The next booth over an enormous man looks up from his plate of french fries. "What'd you say about my mother?"
That's how Sam learns that if you punch a guy just right, you really can shove his nose up into his brain.
The Sixty-Ninth Tuesday
"Am I speaking to Sam?"
The voice on the other end of the line sounds appropriately mournful, and Sam wonders why he isn't already listening to Asia.
"We have reason to believe that someone you know—a Mr. Tull, according to a statement—has had…an accident. We're so sorry to have to ask, but could you come down to the morgue to verify his identity?"
So Sam drives down to the morgue and watches as the mortician draws a sheet away from Dean's pale face. Sam waits, but there's no Asia, so he grimaces and asks, "Yeah, it's my brother. How did it happen?"
The mortician looks a little scandalized, and rushes, "His heart gave out. Guess he'd been, ah, with Lucy Patterson…and he just…went limp under her."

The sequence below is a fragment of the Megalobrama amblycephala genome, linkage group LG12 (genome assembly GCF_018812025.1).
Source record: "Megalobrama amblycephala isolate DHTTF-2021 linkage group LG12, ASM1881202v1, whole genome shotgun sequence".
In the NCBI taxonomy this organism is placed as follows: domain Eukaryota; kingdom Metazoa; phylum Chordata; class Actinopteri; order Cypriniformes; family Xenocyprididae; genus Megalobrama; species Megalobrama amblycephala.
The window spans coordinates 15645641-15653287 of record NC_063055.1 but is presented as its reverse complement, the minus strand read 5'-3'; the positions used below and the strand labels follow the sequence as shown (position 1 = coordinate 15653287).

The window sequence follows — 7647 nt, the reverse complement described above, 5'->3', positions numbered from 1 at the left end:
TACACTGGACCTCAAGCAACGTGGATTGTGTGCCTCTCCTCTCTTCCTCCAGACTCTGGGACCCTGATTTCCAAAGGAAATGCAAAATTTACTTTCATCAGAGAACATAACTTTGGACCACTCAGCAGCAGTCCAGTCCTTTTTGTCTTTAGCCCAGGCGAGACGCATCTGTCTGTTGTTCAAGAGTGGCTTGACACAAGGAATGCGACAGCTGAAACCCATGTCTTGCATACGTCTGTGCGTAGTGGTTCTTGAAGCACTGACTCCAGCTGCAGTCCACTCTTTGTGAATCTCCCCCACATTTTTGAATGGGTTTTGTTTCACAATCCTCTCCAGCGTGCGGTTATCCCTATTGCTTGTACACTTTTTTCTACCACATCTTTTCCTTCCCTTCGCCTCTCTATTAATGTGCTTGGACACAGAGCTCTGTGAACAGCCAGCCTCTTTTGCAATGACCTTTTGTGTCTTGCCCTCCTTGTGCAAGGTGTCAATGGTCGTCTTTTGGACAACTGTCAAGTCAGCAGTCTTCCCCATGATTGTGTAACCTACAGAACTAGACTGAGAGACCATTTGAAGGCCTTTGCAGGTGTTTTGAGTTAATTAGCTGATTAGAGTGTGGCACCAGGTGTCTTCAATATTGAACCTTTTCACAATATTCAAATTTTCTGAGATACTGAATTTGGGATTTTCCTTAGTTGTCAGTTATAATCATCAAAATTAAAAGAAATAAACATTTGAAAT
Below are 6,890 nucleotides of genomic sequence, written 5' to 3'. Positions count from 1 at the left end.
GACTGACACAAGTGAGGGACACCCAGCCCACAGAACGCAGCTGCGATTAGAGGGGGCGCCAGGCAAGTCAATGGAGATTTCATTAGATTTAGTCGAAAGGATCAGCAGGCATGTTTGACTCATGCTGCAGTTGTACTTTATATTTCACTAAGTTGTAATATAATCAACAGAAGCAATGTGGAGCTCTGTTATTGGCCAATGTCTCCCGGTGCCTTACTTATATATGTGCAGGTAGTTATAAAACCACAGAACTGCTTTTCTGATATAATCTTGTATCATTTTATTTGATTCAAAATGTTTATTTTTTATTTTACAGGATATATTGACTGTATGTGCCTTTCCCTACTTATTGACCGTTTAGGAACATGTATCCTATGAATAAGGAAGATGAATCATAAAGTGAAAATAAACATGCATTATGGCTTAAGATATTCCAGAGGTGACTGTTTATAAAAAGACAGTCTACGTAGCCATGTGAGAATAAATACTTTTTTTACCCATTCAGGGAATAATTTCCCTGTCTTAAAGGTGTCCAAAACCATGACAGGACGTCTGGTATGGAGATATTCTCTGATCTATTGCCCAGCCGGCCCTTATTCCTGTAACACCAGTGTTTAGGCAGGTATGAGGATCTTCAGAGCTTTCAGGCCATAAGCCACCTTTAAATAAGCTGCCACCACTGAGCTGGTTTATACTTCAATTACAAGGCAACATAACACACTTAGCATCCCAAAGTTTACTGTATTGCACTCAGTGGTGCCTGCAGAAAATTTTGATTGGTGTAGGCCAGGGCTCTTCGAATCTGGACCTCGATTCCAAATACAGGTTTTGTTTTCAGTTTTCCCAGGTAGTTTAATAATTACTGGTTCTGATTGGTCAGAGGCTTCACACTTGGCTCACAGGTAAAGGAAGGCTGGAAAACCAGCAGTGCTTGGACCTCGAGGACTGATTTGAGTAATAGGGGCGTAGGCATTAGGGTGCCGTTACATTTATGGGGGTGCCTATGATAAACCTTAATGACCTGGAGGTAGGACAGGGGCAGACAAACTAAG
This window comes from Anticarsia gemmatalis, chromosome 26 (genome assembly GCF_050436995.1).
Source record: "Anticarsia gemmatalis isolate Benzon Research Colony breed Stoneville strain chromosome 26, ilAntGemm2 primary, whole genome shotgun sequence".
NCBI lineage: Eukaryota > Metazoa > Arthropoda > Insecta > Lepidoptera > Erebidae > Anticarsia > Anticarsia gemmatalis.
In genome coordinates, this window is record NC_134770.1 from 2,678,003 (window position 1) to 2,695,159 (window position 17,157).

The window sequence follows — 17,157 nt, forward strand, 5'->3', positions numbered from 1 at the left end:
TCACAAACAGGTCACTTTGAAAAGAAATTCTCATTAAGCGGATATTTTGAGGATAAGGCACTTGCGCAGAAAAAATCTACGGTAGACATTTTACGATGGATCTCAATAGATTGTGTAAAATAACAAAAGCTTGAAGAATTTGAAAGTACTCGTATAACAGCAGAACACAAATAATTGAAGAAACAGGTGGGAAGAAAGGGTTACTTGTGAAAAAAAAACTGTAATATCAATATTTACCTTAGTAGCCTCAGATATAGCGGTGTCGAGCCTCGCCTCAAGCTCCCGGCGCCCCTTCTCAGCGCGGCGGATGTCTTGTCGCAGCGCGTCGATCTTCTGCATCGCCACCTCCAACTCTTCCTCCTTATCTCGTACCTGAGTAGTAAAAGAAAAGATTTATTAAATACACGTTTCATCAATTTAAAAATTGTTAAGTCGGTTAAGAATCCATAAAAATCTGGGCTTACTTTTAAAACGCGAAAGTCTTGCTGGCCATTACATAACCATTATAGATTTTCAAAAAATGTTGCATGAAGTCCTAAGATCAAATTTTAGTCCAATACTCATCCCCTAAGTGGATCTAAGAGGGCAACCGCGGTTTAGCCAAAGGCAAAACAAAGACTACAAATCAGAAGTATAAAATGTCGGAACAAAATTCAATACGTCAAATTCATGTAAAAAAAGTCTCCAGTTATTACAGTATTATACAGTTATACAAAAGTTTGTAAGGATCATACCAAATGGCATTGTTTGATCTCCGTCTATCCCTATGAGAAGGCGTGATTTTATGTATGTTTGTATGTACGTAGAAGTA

And unbidden, Sam has a mental image of sweaty naked Dean just kicking the bucket like some geriatric Casanova and he pinches the bridge of his nose sharply in a desperate attempt to scrub his mind of it. It's horrifying on so, so many levels.
His last thought before he sits up in bed again is that he's really surprised it took this many Tuesdays.
The Seventy-Seventh Tuesday
Sam has learned by now the danger signs. Machinery is bad. Suspended objects are bad. Any uneven or damp surface is bad, bad, bad. He keeps Dean away from anything and everything harmful.
So he just doesn't get how Dean manages to drown in the sink while brushing his teeth.
(It never stops being horrifying and sickening and sad, you see. But all the same, Sam is starting to think somebody's toying with him.)
The Eighty-Second Tuesday
"No, Dean, don't pick up the machete—!"
The Ninety-Fifth Tuesday